We have made significant progress in the genetic and molecular analysis of genes that influence economically important wheat traits. The omega gliadins, which comprise about 5-10% of wheat flour protein, have been implicated in wheat flour quality and wheat-related allergies. To further understand the biology of omega gliadins, we analyzed all available omega gliadin sequence information and investigated the details of the omega gliadin coding regions. Sequences derived from the orthologous Gli-3 loci in chromosome 1A, 1B and 1D were compared. The transcriptional activities of the omega gliadin genes were examined and the evidence of cysteine-containing omega gliadins in wheat was assessed. To further analyze genes coding for major seed storage proteins in wheat, five BAC clones containing LMW-glutenin genes derived from a large contig spanning the protein storage protein regions have been sequenced and annotated. Comparative analysis with the orthologous regions from other cereal genomes has been performed. Several marker systems based upon TE sequences have been developed, mostly based upon polymorphism at their sites of insertion. We exploited this property to develop molecular markers for genetic analysis in wheat. We utilized the retrotransposon-based insertion polymorphism to generate repeat DNA junction markers (RJM) to map four randomly chosen BAC clones to wheat chromosome arms. Our work allowed the rapid development of genome-specific PCR-based RJM using BES and random shotgun sequences from the D genome donor Ae. tauschii for use in hexaploid wheat. In a study together with ARS and non-ARS collaborators, the effect of polyploidy in allohexaploid wheat was investigated. Large-scale analysis of nonadditive gene expression using DNA microarrays showed that approximately 16% of genes displayed nonadditive expression in synthetic T. aestivum. A certain fraction of the genes (2.9%) showed overdominance or underdominance. The data demonstrated that allopolyploidization, per se, results in rapid initiation of differential expression of homoeologous loci and nonadditive gene expression in T. aestivum. The on-going project to develop and utilize Brachypodium as a model system for Triticeae research for grain quality and other traits has progressed significantly. We completed the construction of Brachypodium genome physical map and performed genome-wide comparison with wheat and rice. A comprehensive study of syntenic relationship between Brachypodium and wheat was carried out. Seven wheat BAC contigs each spanning a ~ 1Mb region has been sequenced and annotated and detailed comparative analysis with Brachypodium orthologous regions has been performed. Furthermore, the identity of the major seed storage proteins in Brachypodium was determined for further dissection of storage protein biology in grasses.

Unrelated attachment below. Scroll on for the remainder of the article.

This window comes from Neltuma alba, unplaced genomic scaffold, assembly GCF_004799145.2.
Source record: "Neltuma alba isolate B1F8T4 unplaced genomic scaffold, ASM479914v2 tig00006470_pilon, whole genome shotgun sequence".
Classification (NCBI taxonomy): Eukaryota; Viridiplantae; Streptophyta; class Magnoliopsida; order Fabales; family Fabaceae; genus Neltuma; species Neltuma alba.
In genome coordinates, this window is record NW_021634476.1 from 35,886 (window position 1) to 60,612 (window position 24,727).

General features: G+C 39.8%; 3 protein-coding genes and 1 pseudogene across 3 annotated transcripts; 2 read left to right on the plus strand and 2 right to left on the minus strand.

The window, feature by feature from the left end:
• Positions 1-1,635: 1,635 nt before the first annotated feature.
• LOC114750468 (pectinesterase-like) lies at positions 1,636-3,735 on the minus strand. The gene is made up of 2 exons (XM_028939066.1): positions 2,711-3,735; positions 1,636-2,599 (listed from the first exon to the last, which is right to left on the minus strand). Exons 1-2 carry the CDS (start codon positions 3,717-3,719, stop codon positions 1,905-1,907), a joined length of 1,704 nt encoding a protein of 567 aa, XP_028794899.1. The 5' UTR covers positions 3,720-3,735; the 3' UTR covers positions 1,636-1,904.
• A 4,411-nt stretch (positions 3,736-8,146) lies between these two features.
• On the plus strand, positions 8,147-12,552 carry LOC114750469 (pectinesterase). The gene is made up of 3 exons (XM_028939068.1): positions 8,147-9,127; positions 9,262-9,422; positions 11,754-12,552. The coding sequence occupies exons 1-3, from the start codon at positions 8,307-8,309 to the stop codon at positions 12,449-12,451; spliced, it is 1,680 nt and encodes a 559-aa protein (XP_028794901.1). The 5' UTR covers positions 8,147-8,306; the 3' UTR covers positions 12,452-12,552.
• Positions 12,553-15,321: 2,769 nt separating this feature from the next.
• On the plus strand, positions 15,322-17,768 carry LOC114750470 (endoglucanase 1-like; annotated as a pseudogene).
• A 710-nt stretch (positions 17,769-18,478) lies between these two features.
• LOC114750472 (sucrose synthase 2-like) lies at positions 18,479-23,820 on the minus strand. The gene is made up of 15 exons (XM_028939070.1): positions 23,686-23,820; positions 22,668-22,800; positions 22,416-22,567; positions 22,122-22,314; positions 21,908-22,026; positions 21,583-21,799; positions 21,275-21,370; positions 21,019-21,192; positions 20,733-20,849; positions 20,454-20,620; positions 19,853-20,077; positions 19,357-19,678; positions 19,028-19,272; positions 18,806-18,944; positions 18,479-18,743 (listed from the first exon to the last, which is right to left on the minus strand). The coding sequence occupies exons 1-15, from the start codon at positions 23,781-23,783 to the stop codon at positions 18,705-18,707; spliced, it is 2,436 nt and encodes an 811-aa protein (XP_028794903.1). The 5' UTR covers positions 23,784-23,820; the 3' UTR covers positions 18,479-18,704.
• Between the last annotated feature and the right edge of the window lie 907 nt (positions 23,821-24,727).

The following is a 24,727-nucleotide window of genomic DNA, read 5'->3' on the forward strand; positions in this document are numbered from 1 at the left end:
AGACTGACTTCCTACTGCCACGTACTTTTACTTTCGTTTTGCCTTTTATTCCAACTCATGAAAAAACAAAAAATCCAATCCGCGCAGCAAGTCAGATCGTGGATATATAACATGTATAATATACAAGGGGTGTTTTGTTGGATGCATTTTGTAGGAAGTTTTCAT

1. Structure of the omega-gliadin gene family. Wheat is uniquely suited to make dough mixtures that possess viscoelastic properties that allow a wide range of food products including leavened and unleavened breads, biscuits, cookies, cakes, pasta, and as a common ingredient in many processed foods. However, the components of wheat flour that contribute to dough quality are not fully understood. ARS scientists in Albany, CA characterized the molecular structure of the family of genes that encode the omega gliadins, one of the major proteins found in wheat seed. The results will facilitate our understanding and genetic engineering of omega gliadins contribution to the unique physical properties of wheat doughs in order to improve these properties.